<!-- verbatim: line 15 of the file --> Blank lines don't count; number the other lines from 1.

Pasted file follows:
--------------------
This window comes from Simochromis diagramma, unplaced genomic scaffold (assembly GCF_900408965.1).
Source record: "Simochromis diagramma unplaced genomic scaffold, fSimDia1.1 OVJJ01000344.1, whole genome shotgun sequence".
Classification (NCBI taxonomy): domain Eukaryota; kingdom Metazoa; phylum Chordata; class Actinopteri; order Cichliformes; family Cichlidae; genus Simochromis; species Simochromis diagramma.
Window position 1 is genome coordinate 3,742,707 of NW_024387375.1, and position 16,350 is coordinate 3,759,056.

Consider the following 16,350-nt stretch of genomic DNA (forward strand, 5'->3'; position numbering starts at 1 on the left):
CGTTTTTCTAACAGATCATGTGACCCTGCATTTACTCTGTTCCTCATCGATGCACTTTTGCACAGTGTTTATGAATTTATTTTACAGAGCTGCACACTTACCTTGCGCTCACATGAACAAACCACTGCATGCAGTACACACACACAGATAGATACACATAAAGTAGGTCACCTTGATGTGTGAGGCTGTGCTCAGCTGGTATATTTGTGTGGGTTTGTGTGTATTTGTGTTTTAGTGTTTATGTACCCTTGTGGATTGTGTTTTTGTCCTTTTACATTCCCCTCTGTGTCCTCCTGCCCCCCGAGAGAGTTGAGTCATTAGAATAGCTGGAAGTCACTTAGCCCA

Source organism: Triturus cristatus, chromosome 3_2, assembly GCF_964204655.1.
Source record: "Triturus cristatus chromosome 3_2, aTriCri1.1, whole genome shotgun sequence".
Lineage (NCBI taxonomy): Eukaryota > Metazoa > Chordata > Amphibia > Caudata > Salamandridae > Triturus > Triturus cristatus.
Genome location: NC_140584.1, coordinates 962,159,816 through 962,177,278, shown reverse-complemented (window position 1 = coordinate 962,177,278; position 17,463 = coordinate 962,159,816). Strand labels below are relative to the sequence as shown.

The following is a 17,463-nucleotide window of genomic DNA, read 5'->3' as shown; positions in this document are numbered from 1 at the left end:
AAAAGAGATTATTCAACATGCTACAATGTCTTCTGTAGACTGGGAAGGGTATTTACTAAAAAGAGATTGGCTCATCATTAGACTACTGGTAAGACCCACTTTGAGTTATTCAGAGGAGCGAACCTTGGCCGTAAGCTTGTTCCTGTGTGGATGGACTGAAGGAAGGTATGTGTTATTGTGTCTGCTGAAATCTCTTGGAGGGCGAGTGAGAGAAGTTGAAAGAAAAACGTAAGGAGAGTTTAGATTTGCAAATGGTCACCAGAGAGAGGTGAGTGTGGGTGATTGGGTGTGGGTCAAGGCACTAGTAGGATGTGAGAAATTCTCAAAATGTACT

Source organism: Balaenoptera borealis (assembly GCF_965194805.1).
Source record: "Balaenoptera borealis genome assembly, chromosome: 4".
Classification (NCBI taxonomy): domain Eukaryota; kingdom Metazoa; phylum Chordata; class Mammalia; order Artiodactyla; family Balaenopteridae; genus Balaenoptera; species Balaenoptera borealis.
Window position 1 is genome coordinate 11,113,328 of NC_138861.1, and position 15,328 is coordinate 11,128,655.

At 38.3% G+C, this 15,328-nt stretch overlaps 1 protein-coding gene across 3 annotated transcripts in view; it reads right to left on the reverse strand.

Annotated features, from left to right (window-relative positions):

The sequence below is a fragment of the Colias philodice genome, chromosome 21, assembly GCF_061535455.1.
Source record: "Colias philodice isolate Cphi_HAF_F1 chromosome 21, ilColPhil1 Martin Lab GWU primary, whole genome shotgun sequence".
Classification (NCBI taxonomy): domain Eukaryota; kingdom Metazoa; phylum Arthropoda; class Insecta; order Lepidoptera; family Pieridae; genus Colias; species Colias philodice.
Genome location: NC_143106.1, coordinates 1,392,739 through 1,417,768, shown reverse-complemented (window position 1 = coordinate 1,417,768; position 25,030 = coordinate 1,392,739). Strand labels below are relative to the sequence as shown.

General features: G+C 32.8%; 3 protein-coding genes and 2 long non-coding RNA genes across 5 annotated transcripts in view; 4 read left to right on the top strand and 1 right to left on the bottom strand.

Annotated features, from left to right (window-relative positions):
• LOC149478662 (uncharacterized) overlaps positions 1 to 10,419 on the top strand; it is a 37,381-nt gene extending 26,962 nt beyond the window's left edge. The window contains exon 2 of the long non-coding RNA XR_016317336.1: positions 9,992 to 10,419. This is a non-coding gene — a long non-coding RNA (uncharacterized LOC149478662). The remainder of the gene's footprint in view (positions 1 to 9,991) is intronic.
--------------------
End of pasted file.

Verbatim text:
Classification (NCBI taxonomy): domain Eukaryota; kingdom Metazoa; phylum Chordata; class Mammalia; order Artiodactyla; family Balaenopteridae; genus Balaenoptera; species Balaenoptera borealis.